Transfer of Sole Trader to Limited company

Hi - I have promised to help a friend with the requisite paperwork to transfer her business to Limited company. However, it seems rather complicated and thus any advice available would be gratefully received!

She has been trading as a sole trader for 4 years (manufactures and distributes preserves) and needs investment hence the transfer to a limited company.

She has consistently made losses since the commencement of trading; she has only produced an income and expenditure account for HMRC Self Assessment requirements; no balance sheet
She has secured 4 investors who wish to invest £25k (1 x £10k, 3 x £5k) - they wish to benefit from EIS.
She has an impressive array of clients (including celeb chefs) and distributes to many prestigious retailers.
She has been working out of her home and has no business assets as such.
To enable the transfer to ltd company she has loosely valued the business at £100k thus she will be a 75% majority shareholder with the 4 investors comprising the remaining 25%.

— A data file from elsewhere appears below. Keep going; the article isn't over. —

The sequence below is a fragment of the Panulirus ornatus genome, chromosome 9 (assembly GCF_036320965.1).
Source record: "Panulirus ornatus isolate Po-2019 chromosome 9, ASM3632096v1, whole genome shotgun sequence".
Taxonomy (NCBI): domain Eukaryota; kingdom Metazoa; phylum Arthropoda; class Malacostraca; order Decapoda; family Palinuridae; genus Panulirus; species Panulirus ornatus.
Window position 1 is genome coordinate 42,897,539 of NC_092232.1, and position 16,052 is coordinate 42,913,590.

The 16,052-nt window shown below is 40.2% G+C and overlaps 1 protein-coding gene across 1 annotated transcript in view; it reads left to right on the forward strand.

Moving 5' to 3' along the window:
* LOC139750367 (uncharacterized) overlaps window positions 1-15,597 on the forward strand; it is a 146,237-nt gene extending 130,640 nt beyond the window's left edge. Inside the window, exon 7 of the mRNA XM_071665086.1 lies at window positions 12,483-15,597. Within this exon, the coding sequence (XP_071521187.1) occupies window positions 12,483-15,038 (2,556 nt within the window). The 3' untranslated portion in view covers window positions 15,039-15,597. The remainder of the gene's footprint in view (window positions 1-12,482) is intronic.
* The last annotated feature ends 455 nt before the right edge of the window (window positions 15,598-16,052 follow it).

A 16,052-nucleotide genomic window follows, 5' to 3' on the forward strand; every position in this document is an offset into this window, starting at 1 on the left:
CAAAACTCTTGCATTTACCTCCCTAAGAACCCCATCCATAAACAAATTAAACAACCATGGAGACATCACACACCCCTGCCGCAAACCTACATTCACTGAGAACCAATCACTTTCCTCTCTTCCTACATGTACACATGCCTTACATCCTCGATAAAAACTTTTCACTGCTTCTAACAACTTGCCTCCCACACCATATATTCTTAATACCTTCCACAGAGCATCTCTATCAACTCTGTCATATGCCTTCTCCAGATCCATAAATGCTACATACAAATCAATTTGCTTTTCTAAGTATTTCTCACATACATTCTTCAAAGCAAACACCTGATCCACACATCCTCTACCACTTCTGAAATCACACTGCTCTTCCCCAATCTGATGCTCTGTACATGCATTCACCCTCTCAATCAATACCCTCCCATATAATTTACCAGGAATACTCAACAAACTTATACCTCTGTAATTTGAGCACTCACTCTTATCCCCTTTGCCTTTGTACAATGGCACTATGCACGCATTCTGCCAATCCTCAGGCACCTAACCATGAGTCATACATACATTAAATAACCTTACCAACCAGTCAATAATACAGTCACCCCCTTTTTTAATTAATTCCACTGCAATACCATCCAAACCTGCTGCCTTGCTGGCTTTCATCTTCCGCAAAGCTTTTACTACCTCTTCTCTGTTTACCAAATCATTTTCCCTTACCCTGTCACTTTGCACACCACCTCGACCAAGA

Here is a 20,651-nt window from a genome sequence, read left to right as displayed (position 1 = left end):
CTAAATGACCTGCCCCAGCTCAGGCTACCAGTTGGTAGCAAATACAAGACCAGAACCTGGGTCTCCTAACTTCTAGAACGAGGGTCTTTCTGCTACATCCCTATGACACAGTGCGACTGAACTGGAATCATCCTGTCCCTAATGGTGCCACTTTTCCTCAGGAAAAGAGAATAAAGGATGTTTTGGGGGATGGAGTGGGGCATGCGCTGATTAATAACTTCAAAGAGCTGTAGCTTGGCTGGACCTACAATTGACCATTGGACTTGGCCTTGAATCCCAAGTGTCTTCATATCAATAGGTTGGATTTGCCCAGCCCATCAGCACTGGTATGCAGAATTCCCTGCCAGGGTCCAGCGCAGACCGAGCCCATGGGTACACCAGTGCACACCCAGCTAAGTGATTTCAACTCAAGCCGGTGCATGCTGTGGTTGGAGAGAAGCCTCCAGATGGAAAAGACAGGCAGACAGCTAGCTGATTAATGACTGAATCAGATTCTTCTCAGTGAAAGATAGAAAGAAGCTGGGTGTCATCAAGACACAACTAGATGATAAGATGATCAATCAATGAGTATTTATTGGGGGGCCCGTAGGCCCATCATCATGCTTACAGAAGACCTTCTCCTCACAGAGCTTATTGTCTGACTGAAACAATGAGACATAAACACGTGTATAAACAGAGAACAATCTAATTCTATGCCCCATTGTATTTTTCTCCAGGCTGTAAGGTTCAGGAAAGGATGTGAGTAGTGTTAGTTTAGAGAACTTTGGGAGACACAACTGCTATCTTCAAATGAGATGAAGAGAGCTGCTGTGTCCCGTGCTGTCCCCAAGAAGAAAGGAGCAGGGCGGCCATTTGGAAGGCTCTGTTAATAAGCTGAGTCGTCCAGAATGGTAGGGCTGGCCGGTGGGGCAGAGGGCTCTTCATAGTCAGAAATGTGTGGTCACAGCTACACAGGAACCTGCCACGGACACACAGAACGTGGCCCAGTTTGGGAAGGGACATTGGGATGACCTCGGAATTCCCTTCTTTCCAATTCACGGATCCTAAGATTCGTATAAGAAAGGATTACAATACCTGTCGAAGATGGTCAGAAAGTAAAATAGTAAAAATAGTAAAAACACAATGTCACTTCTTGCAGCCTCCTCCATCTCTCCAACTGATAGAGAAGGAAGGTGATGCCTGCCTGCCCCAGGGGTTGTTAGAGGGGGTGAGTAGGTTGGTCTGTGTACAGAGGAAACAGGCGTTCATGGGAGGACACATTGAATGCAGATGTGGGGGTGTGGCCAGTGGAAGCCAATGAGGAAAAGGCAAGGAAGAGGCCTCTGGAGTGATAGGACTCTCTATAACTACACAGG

Clearly the value is all goodwill based on reputation alone and thus she personally will be liable for CGT at 28% which I believe she can claim incorporation relief and only pay the CGT on sale of the ltd company.

In terms of her contribution to the limited company this will be transacted via the directors loan account.

Will this fly with HMRC - I ask as CG34 asks for valuation of the business, 3 years accounts etc

Am I missing anything else - any guidance would be very welcome....seriously out of my depth!


  • KernowAccountant
    KernowAccountant Registered Posts: 103 ? ? ?
    There are a MASSIVE number of issues here and some very bizarre remarks (if s.162 relief is being claimed (questionable in any case) what entries do you propose making to the DLA?).

    I began typing a more comprehensive reply, but I could spend hours covering the issues, starting with the basics. I note you have only registered on the forum today - I would hate to waste my time when my employer's clients would be paying between £50 and £120 per hour for much of this work.

    My best advice, respectfully, would be that your friend appoints a paid-for advisor.
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